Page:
Nottingham Placed 122nd Top City in the World for Climate Action

Lucy Popham

For the second year running, Nottingham has been ranked in the top 12% of A-list scoring cities for climate action. The Carbon Disclosure Project (CDP), an environmental impact non-profit organisation, ranked over 1,000 cities in 2022 and Nottingham was recognised for the success of CN28. By 2028 Nottingham aims to be carbon neutral through a series of efforts to reduce human-produced ‘greenhouse’ gasses.  Impact’s Lucy Popham speaks to Nottingham Councillor Sally Longford and reports.

The CN28 Action plan is broken down into nine key themes, focusing on: carbon removal, the built environment, consumption, water, adaptation, nature, transport, resilience, and waste. The 251-point plan focuses on the actions the city and council need to take to become carbon neutral by 2028. Nottingham has shown astronomical success in the first annual report, managing to reduce carbon emissions per capita by 52.3% since 2005, the highest of any UK core city.

Nottingham’s domestic housing poses the greatest threat to the carbon-neutral agenda, as space heating contributes the largest proportion of CO2 emissions in Nottingham. Many houses were built before the 1980s and run off fossil fuels, and struggle with poor insulation. Whole house retrofit projects with Nottingham’s City Homes will turn 77 houses in Radford into energy-efficient homes. Not only will housing restructuring have vast environmental benefits, but it will also improve the health and well-being of many of its citizens. The introduction of solar panels, insulation, and energy-efficient homes will aid residents with the rising cost of bills whilst reducing carbon emissions. In an effort to ensure the city becomes carbon neutral, it offers the opportunity to resolve inequality issues. A focus on reducing the cost of bills for less well-off residents will help to ensure every resident in Nottingham can benefit from warmer homes and cleaner energy.

Alongside the housing dilemma, the Council is working on other avenues to ensure carbon neutrality. The transport sector has witnessed the introduction of 130 public electric vehicle charging points, the largest of any UK city. 30% of the buses in Nottingham run on biogas or clean electricity, alongside evidence of a growing number of low-emission vehicles. Public transport within Nottingham is highly successful and efficient, and Nottingham Council is working hard to ensure more residents are making use of the facilities. 

Waste management has drastically improved

Waste management has drastically improved through increased recycling and the introduction of food waste collection. Education on proper recycling methods is also in place to further reduce wastage.  To advance the reduction of carbon emissions, the council have planted 14,500 trees over the city and promotes a bee-friendly Nottingham, with signs distributed all around woodland areas. Within schools, more vegan and vegetarian meals are introduced so that meat consumption is cut amongst children, inspiring future generations to monitor their consumption habits.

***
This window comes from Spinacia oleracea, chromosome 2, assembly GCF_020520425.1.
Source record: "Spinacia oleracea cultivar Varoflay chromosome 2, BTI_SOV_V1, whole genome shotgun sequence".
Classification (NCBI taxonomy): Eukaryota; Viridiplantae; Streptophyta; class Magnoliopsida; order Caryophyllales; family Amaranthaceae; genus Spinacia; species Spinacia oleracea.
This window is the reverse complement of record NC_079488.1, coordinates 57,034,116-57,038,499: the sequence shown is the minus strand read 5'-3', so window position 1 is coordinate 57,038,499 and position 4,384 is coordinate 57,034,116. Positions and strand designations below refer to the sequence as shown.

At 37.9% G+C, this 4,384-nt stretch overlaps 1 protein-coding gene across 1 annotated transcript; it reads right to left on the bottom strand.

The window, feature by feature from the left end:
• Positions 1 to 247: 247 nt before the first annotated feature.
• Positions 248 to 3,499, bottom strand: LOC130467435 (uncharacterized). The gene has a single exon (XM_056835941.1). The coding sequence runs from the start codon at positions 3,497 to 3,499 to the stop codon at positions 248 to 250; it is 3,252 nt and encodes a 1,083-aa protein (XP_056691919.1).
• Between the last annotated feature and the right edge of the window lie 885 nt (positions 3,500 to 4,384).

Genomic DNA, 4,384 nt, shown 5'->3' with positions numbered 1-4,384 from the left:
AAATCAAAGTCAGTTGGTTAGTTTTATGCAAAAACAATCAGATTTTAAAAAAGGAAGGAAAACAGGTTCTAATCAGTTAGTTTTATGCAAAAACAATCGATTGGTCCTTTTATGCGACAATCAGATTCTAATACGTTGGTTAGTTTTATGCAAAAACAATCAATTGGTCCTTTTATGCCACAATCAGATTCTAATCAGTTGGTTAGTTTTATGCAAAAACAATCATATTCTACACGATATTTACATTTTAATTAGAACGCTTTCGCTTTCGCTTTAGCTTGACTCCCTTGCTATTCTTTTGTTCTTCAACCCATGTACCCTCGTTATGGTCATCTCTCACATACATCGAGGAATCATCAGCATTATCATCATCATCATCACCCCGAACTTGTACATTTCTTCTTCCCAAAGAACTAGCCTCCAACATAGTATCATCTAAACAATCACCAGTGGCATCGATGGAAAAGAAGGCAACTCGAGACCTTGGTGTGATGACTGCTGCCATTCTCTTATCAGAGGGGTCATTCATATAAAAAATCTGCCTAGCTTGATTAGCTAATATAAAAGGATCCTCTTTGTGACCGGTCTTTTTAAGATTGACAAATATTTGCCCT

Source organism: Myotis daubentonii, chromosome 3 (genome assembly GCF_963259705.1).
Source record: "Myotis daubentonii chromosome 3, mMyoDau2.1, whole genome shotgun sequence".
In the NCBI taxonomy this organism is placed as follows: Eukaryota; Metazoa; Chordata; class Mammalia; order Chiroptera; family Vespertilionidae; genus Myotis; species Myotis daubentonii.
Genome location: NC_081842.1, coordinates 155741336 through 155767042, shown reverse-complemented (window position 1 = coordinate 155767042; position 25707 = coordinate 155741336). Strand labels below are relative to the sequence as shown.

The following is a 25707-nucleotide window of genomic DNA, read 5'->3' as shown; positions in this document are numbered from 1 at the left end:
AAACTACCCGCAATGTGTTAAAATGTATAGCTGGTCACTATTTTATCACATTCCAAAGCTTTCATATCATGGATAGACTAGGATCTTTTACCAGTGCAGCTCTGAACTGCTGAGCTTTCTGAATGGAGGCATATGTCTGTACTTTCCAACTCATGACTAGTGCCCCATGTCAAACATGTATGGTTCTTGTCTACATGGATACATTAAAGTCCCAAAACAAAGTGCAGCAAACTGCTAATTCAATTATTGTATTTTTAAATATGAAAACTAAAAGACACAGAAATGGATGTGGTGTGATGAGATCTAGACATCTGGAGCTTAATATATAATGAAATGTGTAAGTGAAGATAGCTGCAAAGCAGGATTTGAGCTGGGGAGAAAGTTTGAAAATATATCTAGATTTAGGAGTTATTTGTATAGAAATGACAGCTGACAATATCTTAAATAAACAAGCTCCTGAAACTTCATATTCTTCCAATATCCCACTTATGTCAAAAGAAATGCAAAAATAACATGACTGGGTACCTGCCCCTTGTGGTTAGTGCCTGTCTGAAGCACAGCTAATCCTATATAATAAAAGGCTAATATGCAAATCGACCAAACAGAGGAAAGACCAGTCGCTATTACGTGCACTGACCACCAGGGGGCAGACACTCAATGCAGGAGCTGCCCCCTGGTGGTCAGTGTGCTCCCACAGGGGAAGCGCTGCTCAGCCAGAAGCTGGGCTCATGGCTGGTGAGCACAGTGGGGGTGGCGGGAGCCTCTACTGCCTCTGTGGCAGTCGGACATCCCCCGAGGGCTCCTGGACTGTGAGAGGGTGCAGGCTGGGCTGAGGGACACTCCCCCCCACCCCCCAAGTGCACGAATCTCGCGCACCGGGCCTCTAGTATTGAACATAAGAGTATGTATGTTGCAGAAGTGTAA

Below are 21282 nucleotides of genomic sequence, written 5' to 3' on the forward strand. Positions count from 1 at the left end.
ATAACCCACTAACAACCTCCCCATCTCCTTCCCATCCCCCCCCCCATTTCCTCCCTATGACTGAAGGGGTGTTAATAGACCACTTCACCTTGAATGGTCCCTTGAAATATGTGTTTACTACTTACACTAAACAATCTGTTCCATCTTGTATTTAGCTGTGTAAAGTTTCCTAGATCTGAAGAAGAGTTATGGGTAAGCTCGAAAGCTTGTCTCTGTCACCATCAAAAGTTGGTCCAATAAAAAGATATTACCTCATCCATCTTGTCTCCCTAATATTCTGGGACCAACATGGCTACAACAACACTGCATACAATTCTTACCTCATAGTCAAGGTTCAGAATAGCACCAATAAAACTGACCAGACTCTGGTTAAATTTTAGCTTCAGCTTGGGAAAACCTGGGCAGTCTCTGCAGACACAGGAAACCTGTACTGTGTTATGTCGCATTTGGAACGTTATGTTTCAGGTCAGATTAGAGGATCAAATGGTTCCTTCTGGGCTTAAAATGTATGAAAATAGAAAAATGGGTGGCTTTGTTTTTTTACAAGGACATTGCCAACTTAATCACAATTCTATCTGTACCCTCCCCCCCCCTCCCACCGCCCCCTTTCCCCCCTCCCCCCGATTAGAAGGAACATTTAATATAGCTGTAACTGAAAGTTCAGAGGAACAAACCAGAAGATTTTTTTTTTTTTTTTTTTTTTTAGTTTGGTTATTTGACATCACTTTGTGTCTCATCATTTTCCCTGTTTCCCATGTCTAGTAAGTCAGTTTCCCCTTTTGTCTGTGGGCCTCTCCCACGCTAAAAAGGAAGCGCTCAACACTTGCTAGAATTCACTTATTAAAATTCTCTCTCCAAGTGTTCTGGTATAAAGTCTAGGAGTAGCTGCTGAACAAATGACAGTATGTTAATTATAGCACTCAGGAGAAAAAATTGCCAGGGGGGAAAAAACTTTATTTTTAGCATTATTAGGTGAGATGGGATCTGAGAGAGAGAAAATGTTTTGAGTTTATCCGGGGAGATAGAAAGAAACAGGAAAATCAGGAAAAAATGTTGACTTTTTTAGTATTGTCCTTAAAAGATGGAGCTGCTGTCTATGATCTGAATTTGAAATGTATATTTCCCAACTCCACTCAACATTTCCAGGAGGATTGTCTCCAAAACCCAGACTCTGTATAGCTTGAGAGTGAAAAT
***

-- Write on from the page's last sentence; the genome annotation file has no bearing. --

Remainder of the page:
Sally Longford, Deputy Leader for the council and Portfolio Holder for energy environment and waste services, acknowledges the task is tremendously ambitious as the rising cost of living is hindering the process. Nonetheless, she is optimistic CN28 will have astounding effects on Nottingham’s climate action. The council has achieved £24.5m in Government funding to make energy efficiency improvements, yet Sally contends that more grants are required if Nottingham is to reach its expected goal by 2028.

Sally recognises the success of working alongside the universities, businesses, and citizens of Nottingham, and she will be continuing these fruitful relations throughout the scheme. Sally hopes that all residents of Nottingham embark on a sustainable mindset and in turn, will witness the benefits of a carbon-neutral city. However, the work is not complete, more action and awareness must be done to ensure the CN28 climate goals are maintained.

“Students need to play their part”

Sally urges students to monitor how they live, travel, and use their energy, saying that “students need to play their part”. Working with landlords and pressuring universities to ensure homes are insulated is paramount to the success of CN28.  Other measures include ensuring travel is environmentally friendly, and that waste and water are managed efficiently. It is a city-wide target, so we must ensure that everyone is taking an active role in sustainable living and climate management. Whilst highlighting the many successes of Nottingham’s Green Partnership, Sally has urged businesses and local residents to increase their involvement in climate action within the city. The Partnerships are currently very strong, yet they must be enhanced and expanded to ensure city-wide success. Small steps, such as downloading the Nottingham Green Rewards App, will reap huge benefits to climate action. The small energy changes residents conduct will drastically improve living benefits whilst protecting everyone from the impacts of global warming.

Lucy Popham

Featured image courtesy of Korng Sok via Unsplash Image license found here. No changes were made to this image.

For more content including Uni News, Reviews, Entertainment, Lifestyle, Features and so much more, follow us on Twitter and Instagram, and like our Facebook page for more articles and information on how to get involved.

To keep up to date with all the latest Impact News, you can also follow us on the Impact News’  FacebookInstagram and Twitter page.

NewsNottingham News

Leave a Reply